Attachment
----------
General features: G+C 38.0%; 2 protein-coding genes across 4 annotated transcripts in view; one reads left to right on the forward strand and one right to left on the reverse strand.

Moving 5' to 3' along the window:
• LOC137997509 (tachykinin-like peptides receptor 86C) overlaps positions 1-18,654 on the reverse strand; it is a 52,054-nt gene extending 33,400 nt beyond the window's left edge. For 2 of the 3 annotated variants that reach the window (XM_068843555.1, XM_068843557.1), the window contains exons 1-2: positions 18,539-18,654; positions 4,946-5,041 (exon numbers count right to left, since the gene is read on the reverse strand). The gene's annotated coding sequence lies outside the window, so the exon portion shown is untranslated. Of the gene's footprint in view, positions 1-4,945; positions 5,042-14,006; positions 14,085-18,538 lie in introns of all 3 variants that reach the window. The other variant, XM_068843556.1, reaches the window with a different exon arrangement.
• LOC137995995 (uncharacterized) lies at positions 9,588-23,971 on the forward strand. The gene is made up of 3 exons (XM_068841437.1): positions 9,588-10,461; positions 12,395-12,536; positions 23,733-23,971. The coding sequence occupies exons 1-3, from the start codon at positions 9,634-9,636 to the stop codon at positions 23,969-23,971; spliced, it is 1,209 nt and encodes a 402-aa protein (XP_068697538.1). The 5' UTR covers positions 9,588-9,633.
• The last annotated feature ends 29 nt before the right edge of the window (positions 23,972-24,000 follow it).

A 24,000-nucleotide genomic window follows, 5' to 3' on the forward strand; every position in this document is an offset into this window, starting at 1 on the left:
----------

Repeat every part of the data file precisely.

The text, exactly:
General features: G+C 38.0%; 2 protein-coding genes across 4 annotated transcripts in view; one reads left to right on the forward strand and one right to left on the reverse strand.

Moving 5' to 3' along the window:
• LOC137997509 (tachykinin-like peptides receptor 86C) overlaps positions 1-18,654 on the reverse strand; it is a 52,054-nt gene extending 33,400 nt beyond the window's left edge. For 2 of the 3 annotated variants that reach the window (XM_068843555.1, XM_068843557.1), the window contains exons 1-2: positions 18,539-18,654; positions 4,946-5,041 (exon numbers count right to left, since the gene is read on the reverse strand). The gene's annotated coding sequence lies outside the window, so the exon portion shown is untranslated. Of the gene's footprint in view, positions 1-4,945; positions 5,042-14,006; positions 14,085-18,538 lie in introns of all 3 variants that reach the window. The other variant, XM_068843556.1, reaches the window with a different exon arrangement.
• LOC137995995 (uncharacterized) lies at positions 9,588-23,971 on the forward strand. The gene is made up of 3 exons (XM_068841437.1): positions 9,588-10,461; positions 12,395-12,536; positions 23,733-23,971. The coding sequence occupies exons 1-3, from the start codon at positions 9,634-9,636 to the stop codon at positions 23,969-23,971; spliced, it is 1,209 nt and encodes a 402-aa protein (XP_068697538.1). The 5' UTR covers positions 9,588-9,633.
• The last annotated feature ends 29 nt before the right edge of the window (positions 23,972-24,000 follow it).

A 24,000-nucleotide genomic window follows, 5' to 3' on the forward strand; every position in this document is an offset into this window, starting at 1 on the left: